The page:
The Look of Silence

Review by Sophie Monks Kaufman @sopharsogood

Directed by

Joshua Oppenheimer

Starring

Anticipation.

From the director of The Act of Killing.

Enjoyment.

Devastating.

In Retrospect.

Oppenheimer knows what he’s doing.

Joshua Oppenheimer’s bloodcurdling and brilliant follow-up to his doc smash, The Act of Killing.

“I think you are avoiding moral responsibility,” says Adi to the man in charge of the death squad that tortured and murdered his brother, Ramli, during the 1965 Indonesian genocide. “You’re so sexy, I can’t stand it,” sings Adi’s father, a man so tiny and toothless he’s like a child, right down to the nappy he wears and the care he receives from his family.

Adi’s mother, Rohani, is a charmingly creased old woman. She passes the days chopping papayas or looking after her husband or sitting under a tree in the tropical heat. These tranquil scenes are at odds with the ragged state of her insides. She will never, not ever, move on from the memory of her oldest son, Ramli, appearing at the house, holding in his protruding guts, having briefly escaped from a death squad. They had tea before the gangsters came back to finish the job.

Rohani’s testimonies return like an automaton to this day, filling in details of an event that is vividly preserved and incomparably grotesque. She is a woman of few words and it takes the length of the film for the extent of her suffering to come out. When it does, the most staggering thing is how raw it all still is, 50 years on. At least, it is staggering to perceive on an emotional level. Intellectually it makes sense that, to quote another genocide survivor, “the wound is open” when those responsible still rule the country and flaunt their power every day.

The Look of Silence works as a standalone story of life in the heartland of grief, but is enhanced by having seen director Joshua Oppenheimer’s astonishing 2012 documentary, The Act of Killing. This film showed the psychological sommersaults that enable a human to kill another human. This time Oppenheimer – with Adi as his partner – has created a documentary that shows what it means to be a victim of a murderous and still dominant regime. He meticulously lays out the furniture of Indonesian past and present before zeroing in on intimate truths about the people who live there today.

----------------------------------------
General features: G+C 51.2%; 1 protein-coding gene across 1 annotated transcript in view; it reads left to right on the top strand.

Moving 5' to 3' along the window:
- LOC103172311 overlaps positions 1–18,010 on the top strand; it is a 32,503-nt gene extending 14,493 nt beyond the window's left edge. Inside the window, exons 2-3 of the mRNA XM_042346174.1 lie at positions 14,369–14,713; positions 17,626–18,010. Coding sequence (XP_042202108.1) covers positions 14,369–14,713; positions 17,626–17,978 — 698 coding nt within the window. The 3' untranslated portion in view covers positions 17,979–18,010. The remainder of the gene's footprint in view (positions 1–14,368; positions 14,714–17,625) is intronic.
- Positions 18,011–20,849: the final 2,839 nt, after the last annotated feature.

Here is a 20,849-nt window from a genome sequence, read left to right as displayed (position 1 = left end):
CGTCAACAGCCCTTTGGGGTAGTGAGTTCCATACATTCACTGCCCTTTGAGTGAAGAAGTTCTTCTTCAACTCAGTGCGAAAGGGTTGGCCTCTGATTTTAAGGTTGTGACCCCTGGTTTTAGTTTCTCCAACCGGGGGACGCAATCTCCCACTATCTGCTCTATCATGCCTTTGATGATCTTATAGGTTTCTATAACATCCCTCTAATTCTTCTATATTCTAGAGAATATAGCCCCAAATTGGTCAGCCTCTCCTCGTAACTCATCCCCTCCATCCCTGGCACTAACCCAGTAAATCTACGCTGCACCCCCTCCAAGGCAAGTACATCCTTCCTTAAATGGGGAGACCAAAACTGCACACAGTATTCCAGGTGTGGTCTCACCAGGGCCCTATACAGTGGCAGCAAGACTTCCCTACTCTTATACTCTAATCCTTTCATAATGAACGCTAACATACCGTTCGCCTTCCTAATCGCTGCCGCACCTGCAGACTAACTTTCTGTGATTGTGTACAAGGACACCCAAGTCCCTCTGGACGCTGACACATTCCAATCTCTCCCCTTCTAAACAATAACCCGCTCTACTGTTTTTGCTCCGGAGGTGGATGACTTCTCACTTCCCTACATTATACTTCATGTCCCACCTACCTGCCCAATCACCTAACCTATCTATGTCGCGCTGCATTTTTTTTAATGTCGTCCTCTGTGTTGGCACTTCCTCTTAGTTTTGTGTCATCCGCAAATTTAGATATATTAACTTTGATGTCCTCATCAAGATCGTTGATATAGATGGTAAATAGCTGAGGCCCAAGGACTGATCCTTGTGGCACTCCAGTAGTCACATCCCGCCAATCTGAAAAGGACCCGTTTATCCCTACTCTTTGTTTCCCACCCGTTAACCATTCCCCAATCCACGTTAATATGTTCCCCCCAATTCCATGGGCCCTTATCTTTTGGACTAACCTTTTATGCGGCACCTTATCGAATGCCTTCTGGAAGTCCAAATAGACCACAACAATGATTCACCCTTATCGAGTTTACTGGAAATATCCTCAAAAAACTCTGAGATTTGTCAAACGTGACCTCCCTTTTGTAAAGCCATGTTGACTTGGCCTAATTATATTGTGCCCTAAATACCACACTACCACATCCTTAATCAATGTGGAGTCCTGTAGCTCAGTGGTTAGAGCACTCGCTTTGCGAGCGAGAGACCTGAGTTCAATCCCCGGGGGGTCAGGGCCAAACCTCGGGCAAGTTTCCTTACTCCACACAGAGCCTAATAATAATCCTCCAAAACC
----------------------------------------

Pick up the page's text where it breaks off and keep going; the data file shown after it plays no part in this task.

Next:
While respecting the complexity of both standpoints, The Look of Silence is not an emotional democracy between killers and victims. It is an anguished tribute to those that suffer brutal injustice abstractly and in the particular devastating scheme of this film. The characters are a mother, a father, a dead son and a live son. Adi was born after his brother died and does not know how his family lived before a shroud of sorrow engulfed them. Having grown up among traumatised loved ones, his desire for justice is stronger than his fear of violence. The mood is hushed. The luxuriant land is captured in awe-inspiring framing as Adi, a door-to-door optometrist, goes about talking to members of the death squad or army. Some have boasted on film about the particulars of his brother’s torture. They are old but not decrepit and full of self-justifying logic.

Oppenheimer moves through the details of a sophisticated story with ambling poise, finding humour in the aching and graceful central family and their idiosyncrasies. Daddy is operating under the belief that he is a teenager. Mummy thinks he is “at least 140.” It’s like Oppenheimer is in love with his subjects and showing through cinematic storytelling how worthy of love they are. Adi’s desire for truth in the form of an admittance of guilt from perpetrators hangs in the air as a potential source of relief. So too does the idea of history repeating itself in the form of the violent silencing of his questioning voice. The spectre of further damage being visited upon this family that we have come to know is unbearable and palpably real. In the supposed ‘safe space’ of a filmed interview, evasion turns to menace. The footage suddenly attains the use of evidence in the case of a disappearance.

The next scene is of Rohani holding a tiny fluffy chick, cleaning out its cage. Her compassion seems like a brave little amulet against the machinery of state brutality. Oppenheimer locates tragedy as personal helplessness in the face of the unimagainable. This is the emotional core of a film whose layers go on and on, providing a challenging alternative to the Indonesian history we see being taught to children in a propaganda-driven classroom. Not only are the victims that Oppenheimer embeds with living with personal demons, they are also struggling to save their experiences from Big Brother-style vaporisation.

The Look of Silence is a hybrid of intellectual and emotional fearlessness that devastates as it educates and could only have been made by one man. Where journalistic immersion and philosophical brilliance meets humanism, there stands Joshua Oppenheimer with his camera.

Published 12 Jun 2015

Anticipation.

From the director of The Act of Killing.

Enjoyment.

Devastating.

In Retrospect.

Oppenheimer knows what he’s doing.

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